We all wish for that special vacation for our family; creating memories, spending quality time together and hoping it will be a success. But let’s face it, traveling with a preschool-aged child can be challenging, and you’re very brave to do it! It’s not always a piece of cake, but it can have moments where everything is zen and balanced in the flurry of sensory explosions, out of whack schedules and the Florida heat.
After numerous years of Disney family vacations, earning early childhood education and development degrees, and as a former preschool teacher, I would like to share with you my top five tips that have benefited my vacations with three small children. Please contribute your ideas below for making a family vacation to Walt Disney World with your preschooler a magical success, too!
Plan Before You Go
Discussions and visuals set the stage for a successful trip. When young children can feel like helpers with packing, understanding expectations, and empowering them with a couple of choices (like choosing which masks to bring) offers the first stages of autonomy, which is important for their growth. Role playing airplane/long car rides or mask wear, storytelling or YouTube visuals can build up excitement while alleviating any anxieties. Washing hands properly at home while singing a Disney song for twenty seconds preps for lots of hand washing ahead, too!
You’re on vacation and want to break away from your typical family routines at home. However, young children thrive on routine. Keeping (as best as you can) nap times, wake up and sleep times, and other routines (such as eating schedules) also help to keep the day enjoyable. Staying on property offers easy access and transportation to support these routines. I always preferred resorts that had walking opportunities or non-bus transport, such as the monorail, to makes things easily accessible to come and go. I would have loved to have had the new Grand Floridian walking path to access the resorts for stroller walks as well.
Consider a short vacation with visiting only one or two parks if you are new to family vacations and this is your first experience. Taking it slow, sometimes stopping to do familiar things like coloring, allows for sensory overloads to become more manageable.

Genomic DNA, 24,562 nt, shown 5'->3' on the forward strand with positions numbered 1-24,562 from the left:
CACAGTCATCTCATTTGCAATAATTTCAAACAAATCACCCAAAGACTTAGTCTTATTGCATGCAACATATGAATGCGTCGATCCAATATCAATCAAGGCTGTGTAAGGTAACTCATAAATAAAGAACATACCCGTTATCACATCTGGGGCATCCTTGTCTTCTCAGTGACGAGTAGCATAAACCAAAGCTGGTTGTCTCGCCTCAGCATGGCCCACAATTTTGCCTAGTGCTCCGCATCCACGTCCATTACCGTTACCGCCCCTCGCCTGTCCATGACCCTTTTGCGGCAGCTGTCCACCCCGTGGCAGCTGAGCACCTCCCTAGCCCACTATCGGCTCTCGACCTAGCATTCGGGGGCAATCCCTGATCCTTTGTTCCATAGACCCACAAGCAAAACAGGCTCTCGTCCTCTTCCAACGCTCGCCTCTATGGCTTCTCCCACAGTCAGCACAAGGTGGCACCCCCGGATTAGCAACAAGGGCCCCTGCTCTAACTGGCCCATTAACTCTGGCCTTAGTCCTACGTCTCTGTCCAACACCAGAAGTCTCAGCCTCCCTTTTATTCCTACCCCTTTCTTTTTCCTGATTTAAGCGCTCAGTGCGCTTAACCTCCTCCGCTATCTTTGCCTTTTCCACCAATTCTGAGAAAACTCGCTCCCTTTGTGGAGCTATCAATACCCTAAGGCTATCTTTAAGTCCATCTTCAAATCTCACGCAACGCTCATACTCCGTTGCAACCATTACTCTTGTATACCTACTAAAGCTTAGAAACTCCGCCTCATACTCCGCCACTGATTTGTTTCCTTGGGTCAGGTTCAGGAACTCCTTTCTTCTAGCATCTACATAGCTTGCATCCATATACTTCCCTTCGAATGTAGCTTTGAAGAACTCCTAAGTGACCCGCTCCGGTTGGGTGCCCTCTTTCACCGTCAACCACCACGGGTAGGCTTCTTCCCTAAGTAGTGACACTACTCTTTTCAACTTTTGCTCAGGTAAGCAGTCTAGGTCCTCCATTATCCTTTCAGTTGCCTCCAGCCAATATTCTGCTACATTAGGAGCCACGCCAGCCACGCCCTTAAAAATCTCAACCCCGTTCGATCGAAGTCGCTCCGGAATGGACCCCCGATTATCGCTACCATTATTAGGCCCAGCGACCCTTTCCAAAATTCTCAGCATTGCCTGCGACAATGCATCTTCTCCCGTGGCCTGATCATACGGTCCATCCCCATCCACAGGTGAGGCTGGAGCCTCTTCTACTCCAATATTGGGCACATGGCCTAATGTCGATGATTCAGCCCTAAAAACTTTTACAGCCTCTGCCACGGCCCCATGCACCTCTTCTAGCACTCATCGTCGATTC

Consider a multi-generational trip, which can help with taking breaks. Preschoolers can drain parents physically and mentally, and having multiple generations along for the trip could offer support and much needed parental time-outs!
If not multi-generational support, splitting the family core up throughout the day can be beneficial. If you have a partner coming along, taking time out to be alone and/or splitting up siblings a little throughout the day gives not only a little breathing room, but also creates some special memories through one-on-one time with each child.
Disney creates support through their My Disney Experience app, such as selecting food via mobile ordering, and tips for making this age more comfortable with their trip through ride recommendations, musical playlists, stroller rental access, and rider swap information. Disney also provides a guide for planning a WDW trip with little ones.
Even though your child may have outgrown strollers while at home, in Disney, you may need a stroller to support your vacation. Clear Ziploc bags are useful for seeing through your grab-n-go bag (for a few years, a large jumbo Ziploc under the stroller was actually my park bag). Favorite cups, snacks, bottles, familiar loveys, and if you’re staying at a resort with a sand play area (such as the Polynesian Village Resort which is set to reopen this summer), pack a few sand toys or a small pool toy.
Safety and Health Plan
Planning for illness while away will keep things calm when your preschooler doesn’t feel well. Taking along medications, knowledge of local health care availability and onsite help, including possibly purchasing Disney travel insurance, are important. I always packed a medical care kit which included a thermometer, tweezers, homeopathics and sunscreens for those legs that dangle out of the stroller! It also included items for overheating like fans, hats, and cooling cloths.
For parents of special needs preschoolers, this includes our arsenal of special needs items (medications, sensory items, sticker charts/tokens). Using your phone to keep local information on pharmacy, urgent care, hospital locations are other ways to lessen the stress of a sick child.
Making memories at Walt Disney World with preschool-aged children can be magical and the beginning of wonderful future trips ahead. Trial and error are part of the stories we tell later on. On one enjoyable trip, I did not pack my preschooler’s underwear. Great. No underwear. A four-year-old with no underwear. Should’ve had my four-year-old pack instead of me! But my motto after that was, “If mommy forgets something, WE ARE IN DISNEY WORLD; we will have a good laugh and some of our best shopping (and memories) happens when mommy forgot the (fill in the blank).
What are your helpful tips for this age level? I would love to hear your feedback!
Shari Kessler loves the Disunplugged and all things Disney. She has imparted her passion for the parks along with her husband of more than 25 years to their three young adult children. Their family vacations have included Disneyland, Disney Cruise Line and Aulani but their home base is Walt Disney World as she resides from New Jersey. Shari also loves her cats Ricky and Lucy(RIP Lucy 2021). As a former early childhood educator she is now assisting at an animal hospital in NYC. She enjoys the Disunplugged community and hopes her articles connect with the Dis family.
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Thanks for reading!